Too much parking hobbles America’s TODs
Less parking and more car-sharing would help make transit-oriented development more successful.
Subscriber? Log in for full article. Not a subscriber yet? Subscribe to read all articles (print + online delivery) about how to implement better cities and towns. Or, get the September 2012 issue (instant pdf download).
In July, the City of Seattle cut in half the volume of parking required in new developments within a quarter-mile of a light rail line, bus rapid transit route, or regular bus route that offers frequent service. The decision is the latest recognition by an American municipality that parking requirements need to be pared down, especially in areas where rail or bus service is frequent.
Seattle’s City Council authorized a 50 percent reduction in off-street parking in areas that are within a quarter-mile of a transit stop where there is generally service at least every 15 minutes.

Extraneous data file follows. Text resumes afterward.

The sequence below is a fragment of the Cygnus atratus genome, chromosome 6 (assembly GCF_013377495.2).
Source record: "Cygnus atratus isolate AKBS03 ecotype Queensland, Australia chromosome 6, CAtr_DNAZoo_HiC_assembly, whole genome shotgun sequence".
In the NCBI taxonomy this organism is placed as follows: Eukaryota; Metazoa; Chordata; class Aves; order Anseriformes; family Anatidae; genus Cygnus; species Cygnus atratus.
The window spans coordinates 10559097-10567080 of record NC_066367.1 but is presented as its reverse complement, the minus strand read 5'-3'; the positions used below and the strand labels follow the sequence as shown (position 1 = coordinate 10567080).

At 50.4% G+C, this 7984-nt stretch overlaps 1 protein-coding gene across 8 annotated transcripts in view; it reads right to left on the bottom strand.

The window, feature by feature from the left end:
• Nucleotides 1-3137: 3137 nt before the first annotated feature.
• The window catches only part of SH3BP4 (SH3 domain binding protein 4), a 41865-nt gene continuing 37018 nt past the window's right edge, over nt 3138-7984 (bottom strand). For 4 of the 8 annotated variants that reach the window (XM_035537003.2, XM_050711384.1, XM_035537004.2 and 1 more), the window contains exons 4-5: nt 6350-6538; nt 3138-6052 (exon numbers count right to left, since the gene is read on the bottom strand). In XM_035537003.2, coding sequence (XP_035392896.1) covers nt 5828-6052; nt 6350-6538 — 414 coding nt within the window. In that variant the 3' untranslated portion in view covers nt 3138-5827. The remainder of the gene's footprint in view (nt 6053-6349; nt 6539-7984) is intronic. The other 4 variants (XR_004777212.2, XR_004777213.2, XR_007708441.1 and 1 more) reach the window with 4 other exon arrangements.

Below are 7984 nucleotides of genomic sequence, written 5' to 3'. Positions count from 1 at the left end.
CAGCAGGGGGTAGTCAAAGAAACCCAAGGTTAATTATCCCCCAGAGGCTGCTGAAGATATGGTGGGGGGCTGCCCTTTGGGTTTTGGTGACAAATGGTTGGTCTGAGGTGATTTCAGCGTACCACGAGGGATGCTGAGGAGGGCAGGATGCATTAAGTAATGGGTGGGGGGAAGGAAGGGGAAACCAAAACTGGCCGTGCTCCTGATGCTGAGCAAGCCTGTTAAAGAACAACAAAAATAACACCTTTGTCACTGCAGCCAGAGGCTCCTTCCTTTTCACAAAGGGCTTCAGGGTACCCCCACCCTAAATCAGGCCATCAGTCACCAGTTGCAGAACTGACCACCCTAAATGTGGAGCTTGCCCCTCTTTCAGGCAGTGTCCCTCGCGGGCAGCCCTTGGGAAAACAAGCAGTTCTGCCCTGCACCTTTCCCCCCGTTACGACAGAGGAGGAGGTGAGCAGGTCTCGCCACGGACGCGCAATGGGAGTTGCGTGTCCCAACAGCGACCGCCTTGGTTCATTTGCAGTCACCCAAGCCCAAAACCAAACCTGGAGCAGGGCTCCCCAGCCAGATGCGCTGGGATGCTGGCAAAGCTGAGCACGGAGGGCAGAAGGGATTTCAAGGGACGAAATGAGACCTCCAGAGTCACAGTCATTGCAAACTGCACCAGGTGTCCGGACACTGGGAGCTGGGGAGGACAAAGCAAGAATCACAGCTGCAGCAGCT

Mike Podowski of the Department of Planning and Development said the reduction will:
• Make housing more affordable by reducing the amount of money that developers have to spend on land and structures for parking.
• Help meet the City’s environmental goals by reducing automobile use and thereby cutting carbon emissions.
Seattle has been paring down or eliminating parking requirements for years. The willingness to deemphasize parking has helped to reinforce City and King County initiatives aimed at fostering compact development and improving the public transit network.
Transportation analysts such as Robert Cervero at the University of California, Berkeley, have found that in much of the US, high